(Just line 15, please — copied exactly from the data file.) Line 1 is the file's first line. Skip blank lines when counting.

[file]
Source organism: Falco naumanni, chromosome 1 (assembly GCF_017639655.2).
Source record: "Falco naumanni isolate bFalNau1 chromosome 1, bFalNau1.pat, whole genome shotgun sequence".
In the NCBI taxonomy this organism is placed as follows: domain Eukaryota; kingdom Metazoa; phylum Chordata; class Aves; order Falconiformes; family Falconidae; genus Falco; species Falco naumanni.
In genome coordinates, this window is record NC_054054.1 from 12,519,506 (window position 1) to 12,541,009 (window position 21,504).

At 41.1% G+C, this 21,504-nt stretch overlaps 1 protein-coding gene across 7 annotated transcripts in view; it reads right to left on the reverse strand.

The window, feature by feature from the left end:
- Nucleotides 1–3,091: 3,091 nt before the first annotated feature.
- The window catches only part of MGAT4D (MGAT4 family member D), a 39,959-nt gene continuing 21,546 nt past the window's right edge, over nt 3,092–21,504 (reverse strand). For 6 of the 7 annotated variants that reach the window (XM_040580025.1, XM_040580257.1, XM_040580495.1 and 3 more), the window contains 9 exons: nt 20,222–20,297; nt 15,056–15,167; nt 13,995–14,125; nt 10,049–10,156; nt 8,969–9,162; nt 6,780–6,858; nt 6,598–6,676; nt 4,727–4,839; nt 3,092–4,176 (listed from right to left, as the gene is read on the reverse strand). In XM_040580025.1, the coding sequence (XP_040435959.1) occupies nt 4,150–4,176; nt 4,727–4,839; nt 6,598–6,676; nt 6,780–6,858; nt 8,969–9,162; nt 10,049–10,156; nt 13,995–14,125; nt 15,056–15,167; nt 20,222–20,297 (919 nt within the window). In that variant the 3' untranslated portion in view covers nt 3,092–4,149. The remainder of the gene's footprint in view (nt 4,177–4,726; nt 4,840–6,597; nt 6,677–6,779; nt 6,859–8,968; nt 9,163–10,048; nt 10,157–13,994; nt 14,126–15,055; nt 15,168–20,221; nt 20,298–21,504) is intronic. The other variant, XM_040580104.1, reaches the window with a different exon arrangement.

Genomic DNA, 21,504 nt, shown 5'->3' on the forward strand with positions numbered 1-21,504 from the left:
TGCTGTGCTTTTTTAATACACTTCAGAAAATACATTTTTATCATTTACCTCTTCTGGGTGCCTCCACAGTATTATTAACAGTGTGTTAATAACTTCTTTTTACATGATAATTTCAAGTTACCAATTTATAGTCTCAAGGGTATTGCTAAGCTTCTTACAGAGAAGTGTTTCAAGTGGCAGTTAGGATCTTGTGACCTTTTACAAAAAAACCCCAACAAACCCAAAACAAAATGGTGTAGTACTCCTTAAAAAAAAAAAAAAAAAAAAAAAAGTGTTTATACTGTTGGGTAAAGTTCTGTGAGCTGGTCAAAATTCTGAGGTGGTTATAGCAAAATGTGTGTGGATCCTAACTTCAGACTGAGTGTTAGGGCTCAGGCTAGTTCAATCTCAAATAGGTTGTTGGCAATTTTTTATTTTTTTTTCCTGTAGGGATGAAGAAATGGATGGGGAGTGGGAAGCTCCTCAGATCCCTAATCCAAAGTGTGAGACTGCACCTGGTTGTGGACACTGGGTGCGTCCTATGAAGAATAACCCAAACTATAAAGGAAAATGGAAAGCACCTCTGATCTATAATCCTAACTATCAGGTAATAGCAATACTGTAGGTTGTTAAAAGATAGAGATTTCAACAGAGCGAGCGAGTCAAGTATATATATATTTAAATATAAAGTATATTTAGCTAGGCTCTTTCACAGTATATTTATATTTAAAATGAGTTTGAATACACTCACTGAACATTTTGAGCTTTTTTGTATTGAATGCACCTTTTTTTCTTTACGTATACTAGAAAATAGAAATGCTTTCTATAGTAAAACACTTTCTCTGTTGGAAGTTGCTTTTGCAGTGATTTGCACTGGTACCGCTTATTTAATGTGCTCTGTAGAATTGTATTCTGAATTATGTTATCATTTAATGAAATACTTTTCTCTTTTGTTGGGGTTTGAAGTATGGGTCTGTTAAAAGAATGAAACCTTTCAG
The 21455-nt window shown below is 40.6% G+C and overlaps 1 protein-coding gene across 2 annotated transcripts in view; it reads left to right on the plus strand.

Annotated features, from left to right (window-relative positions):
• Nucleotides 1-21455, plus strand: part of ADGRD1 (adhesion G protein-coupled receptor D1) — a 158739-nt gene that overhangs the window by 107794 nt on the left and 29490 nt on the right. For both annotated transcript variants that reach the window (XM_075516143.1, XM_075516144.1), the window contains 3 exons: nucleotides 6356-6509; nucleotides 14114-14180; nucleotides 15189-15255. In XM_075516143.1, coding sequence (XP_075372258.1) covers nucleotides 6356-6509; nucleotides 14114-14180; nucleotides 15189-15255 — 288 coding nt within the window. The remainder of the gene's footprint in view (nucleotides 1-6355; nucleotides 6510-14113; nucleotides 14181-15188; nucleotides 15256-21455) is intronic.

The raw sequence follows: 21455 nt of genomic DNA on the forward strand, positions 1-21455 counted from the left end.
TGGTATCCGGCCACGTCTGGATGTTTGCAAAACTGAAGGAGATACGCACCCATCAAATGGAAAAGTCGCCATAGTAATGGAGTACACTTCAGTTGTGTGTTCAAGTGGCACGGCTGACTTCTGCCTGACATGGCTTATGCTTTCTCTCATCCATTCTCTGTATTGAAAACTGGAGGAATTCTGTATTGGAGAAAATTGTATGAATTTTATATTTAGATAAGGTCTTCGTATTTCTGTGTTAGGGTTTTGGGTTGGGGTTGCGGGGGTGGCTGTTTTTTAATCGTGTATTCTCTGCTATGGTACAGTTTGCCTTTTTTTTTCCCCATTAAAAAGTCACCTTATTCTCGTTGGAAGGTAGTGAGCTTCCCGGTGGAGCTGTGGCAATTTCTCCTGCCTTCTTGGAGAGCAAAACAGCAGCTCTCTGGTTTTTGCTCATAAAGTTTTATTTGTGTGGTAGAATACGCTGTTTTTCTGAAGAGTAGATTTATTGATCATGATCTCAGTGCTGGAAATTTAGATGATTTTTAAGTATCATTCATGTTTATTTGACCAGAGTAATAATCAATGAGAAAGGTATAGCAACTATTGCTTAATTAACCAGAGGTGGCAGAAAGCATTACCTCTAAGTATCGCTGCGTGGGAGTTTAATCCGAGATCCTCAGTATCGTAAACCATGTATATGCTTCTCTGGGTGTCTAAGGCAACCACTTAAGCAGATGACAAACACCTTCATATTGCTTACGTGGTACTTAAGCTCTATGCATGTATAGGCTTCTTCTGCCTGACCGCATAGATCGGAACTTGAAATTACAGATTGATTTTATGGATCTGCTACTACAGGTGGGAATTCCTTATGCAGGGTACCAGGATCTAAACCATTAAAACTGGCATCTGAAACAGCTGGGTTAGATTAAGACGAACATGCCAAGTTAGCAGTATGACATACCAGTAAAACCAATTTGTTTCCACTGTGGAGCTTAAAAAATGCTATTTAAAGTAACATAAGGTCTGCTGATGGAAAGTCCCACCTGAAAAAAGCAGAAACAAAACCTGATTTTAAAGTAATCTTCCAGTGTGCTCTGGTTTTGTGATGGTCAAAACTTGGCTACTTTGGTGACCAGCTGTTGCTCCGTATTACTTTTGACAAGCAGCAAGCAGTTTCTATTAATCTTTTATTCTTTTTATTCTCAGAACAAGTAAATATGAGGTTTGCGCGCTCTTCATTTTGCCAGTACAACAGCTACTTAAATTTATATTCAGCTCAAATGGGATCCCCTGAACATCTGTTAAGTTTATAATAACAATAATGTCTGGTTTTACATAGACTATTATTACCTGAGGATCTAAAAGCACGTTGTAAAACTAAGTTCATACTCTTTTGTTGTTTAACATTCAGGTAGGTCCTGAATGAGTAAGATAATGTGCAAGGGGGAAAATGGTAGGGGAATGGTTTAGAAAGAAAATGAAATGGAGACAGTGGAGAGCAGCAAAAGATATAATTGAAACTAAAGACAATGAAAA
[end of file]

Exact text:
TGGTATCCGGCCACGTCTGGATGTTTGCAAAACTGAAGGAGATACGCACCCATCAAATGGAAAAGTCGCCATAGTAATGGAGTACACTTCAGTTGTGTGTTCAAGTGGCACGGCTGACTTCTGCCTGACATGGCTTATGCTTTCTCTCATCCATTCTCTGTATTGAAAACTGGAGGAATTCTGTATTGGAGAAAATTGTATGAATTTTATATTTAGATAAGGTCTTCGTATTTCTGTGTTAGGGTTTTGGGTTGGGGTTGCGGGGGTGGCTGTTTTTTAATCGTGTATTCTCTGCTATGGTACAGTTTGCCTTTTTTTTTCCCCATTAAAAAGTCACCTTATTCTCGTTGGAAGGTAGTGAGCTTCCCGGTGGAGCTGTGGCAATTTCTCCTGCCTTCTTGGAGAGCAAAACAGCAGCTCTCTGGTTTTTGCTCATAAAGTTTTATTTGTGTGGTAGAATACGCTGTTTTTCTGAAGAGTAGATTTATTGATCATGATCTCAGTGCTGGAAATTTAGATGATTTTTAAGTATCATTCATGTTTATTTGACCAGAGTAATAATCAATGAGAAAGGTATAGCAACTATTGCTTAATTAACCAGAGGTGGCAGAAAGCATTACCTCTAAGTATCGCTGCGTGGGAGTTTAATCCGAGATCCTCAGTATCGTAAACCATGTATATGCTTCTCTGGGTGTCTAAGGCAACCACTTAAGCAGATGACAAACACCTTCATATTGCTTACGTGGTACTTAAGCTCTATGCATGTATAGGCTTCTTCTGCCTGACCGCATAGATCGGAACTTGAAATTACAGATTGATTTTATGGATCTGCTACTACAGGTGGGAATTCCTTATGCAGGGTACCAGGATCTAAACCATTAAAACTGGCATCTGAAACAGCTGGGTTAGATTAAGACGAACATGCCAAGTTAGCAGTATGACATACCAGTAAAACCAATTTGTTTCCACTGTGGAGCTTAAAAAATGCTATTTAAAGTAACATAAGGTCTGCTGATGGAAAGTCCCACCTGAAAAAAGCAGAAACAAAACCTGATTTTAAAGTAATCTTCCAGTGTGCTCTGGTTTTGTGATGGTCAAAACTTGGCTACTTTGGTGACCAGCTGTTGCTCCGTATTACTTTTGACAAGCAGCAAGCAGTTTCTATTAATCTTTTATTCTTTTTATTCTCAGAACAAGTAAATATGAGGTTTGCGCGCTCTTCATTTTGCCAGTACAACAGCTACTTAAATTTATATTCAGCTCAAATGGGATCCCCTGAACATCTGTTAAGTTTATAATAACAATAATGTCTGGTTTTACATAGACTATTATTACCTGAGGATCTAAAAGCACGTTGTAAAACTAAGTTCATACTCTTTTGTTGTTTAACATTCAGGTAGGTCCTGAATGAGTAAGATAATGTGCAAGGGGGAAAATGGTAGGGGAATGGTTTAGAAAGAAAATGAAATGGAGACAGTGGAGAGCAGCAAAAGATATAATTGAAACTAAAGACAATGAAAA